Activists call for ending Uighur forced labour, ask clothing brands to cut ties with suppliers in Xinjiang

Labour rights, Uighur, Xinjiang, China

An international coalition of human and labour rights activists and advocates is urging major clothing brands to divest from suppliers in Xinjiang area in China, where millions of Uighur minority people are forced into labour in “reeducation camps”.

An international coalition of human and labour rights activists and advocates is urging major clothing brands to divest from suppliers in Xinjiang area in China, where millions of Uighur minority people are forced into labour in “reeducation camps”. A coalition of around 190 international organizations had called for an action under “End Uighur Forced Labour” in which demand has been made to formally withdraw any supply chain ties in the region by the big companies.

The call to action reads, “There is a grave risk that brands and retailers across sectors are benefiting from human rights violations, including forced labor, both in and from the Uyghur Region. This is especially true in the apparel and garment sector, which has been the focus of the majority of forced labor investigations in the region.” The experts say that apart from T-shirts and jeans, the recent hike in face masks demand too has put an emphasis on these conditions.

The Xinjiang area in China is home to millions of Uighur Muslim minority groups where they are detained in illegal camps, and are forced into cheap labour to manufacture clothing and other products to be supplied abroad as well as within the country. The region is patrolled with high security with mass surveillance.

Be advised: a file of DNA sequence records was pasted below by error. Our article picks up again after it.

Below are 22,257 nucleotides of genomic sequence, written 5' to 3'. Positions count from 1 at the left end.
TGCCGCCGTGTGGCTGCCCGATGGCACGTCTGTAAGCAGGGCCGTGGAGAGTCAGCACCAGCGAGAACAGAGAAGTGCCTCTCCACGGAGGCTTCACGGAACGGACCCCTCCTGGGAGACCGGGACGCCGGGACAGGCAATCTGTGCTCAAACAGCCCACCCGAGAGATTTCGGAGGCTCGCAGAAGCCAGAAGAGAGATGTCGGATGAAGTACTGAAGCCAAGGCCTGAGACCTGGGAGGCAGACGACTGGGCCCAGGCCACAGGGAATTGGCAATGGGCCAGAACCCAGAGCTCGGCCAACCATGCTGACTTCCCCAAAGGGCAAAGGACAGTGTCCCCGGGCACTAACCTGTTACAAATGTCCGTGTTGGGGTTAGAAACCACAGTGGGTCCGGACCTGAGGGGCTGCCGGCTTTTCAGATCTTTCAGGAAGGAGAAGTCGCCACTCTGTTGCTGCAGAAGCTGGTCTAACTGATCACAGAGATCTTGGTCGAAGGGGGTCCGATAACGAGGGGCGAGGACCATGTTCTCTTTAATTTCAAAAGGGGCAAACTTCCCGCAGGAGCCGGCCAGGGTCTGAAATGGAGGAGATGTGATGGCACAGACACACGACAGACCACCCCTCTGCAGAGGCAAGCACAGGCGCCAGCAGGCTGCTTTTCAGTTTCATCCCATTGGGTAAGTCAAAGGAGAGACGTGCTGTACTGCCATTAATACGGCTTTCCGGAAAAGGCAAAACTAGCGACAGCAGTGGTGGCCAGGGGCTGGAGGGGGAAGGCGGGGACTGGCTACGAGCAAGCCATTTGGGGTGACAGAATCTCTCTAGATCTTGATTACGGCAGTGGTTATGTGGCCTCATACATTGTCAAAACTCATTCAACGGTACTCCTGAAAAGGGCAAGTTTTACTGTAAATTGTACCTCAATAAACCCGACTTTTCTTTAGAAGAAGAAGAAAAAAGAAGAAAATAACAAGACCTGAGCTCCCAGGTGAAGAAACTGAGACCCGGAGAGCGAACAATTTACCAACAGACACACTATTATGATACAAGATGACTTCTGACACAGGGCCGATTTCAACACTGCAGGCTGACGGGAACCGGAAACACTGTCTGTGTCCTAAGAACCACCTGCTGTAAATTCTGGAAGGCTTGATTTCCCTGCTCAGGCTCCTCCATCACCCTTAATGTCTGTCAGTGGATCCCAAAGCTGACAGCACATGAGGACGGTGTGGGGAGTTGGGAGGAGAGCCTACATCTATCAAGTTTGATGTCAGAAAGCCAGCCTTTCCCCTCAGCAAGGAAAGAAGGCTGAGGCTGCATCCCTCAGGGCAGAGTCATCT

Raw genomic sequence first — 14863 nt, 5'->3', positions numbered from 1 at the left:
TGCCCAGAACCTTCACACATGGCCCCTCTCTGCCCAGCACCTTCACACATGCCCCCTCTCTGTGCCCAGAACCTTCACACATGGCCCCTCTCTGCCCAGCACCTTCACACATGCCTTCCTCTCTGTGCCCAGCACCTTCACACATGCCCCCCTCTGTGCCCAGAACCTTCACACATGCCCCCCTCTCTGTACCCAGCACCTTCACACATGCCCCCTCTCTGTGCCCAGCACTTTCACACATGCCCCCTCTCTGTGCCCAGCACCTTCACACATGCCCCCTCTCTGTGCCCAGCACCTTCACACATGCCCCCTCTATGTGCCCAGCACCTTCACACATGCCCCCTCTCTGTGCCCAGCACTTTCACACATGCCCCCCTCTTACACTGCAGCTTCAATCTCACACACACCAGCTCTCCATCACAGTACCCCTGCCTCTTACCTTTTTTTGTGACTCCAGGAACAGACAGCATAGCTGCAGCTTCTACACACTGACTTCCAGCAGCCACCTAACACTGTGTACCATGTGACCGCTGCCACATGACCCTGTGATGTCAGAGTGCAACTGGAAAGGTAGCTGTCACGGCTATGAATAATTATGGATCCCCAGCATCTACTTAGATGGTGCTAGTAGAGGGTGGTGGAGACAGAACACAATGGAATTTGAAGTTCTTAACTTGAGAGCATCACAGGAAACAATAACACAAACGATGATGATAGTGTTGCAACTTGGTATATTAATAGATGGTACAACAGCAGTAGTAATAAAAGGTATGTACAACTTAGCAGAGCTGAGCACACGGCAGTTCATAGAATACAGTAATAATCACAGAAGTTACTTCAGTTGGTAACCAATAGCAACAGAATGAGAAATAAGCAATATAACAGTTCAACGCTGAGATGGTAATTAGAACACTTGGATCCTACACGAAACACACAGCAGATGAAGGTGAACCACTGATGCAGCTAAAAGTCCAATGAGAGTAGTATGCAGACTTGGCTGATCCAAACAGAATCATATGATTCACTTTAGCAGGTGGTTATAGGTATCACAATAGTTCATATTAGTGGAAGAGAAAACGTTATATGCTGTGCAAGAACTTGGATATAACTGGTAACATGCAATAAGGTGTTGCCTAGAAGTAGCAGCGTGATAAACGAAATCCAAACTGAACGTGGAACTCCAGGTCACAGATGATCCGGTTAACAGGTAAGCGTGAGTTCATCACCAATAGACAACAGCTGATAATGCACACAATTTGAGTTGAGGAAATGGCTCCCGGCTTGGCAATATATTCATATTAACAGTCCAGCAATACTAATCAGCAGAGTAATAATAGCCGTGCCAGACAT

A New York Times investigation published in July revealed that the massive demand of medical-grade face masks in the US is being met by the products being purchased from Chinese suppliers powered by Uighur people’s labour.  The NYT reported that before coronavirus pandemic only four companies in Xinjiang, China produced medical-grade personal protective equipment (PPE). But that number had exponentially grown to 51 by June end. Out of these at least 17 factories use Uighur labour transfer program to manufacture the products.

In March, the think tank Australian Strategic Policy Institute (ASPI) published a report that reveals that 82 foreign and Chinese companies have direct or indirect links with the Xinjiang region and similar regions regarding their supplier chain. “The tainted global supply chain that results from these practices means that it is now difficult to guarantee that products manufactured in China are free from forced labour,” the report determines. Companies listed by ASPI include major corporations like Amazon, Apple, Dell, Nike, Nintendo, Uniqlo, Victoria’s Secret, and Zara.

“End Uyghur Forced Labor” is focused to bring light the potential for abuse in the apparel and textiles industries.

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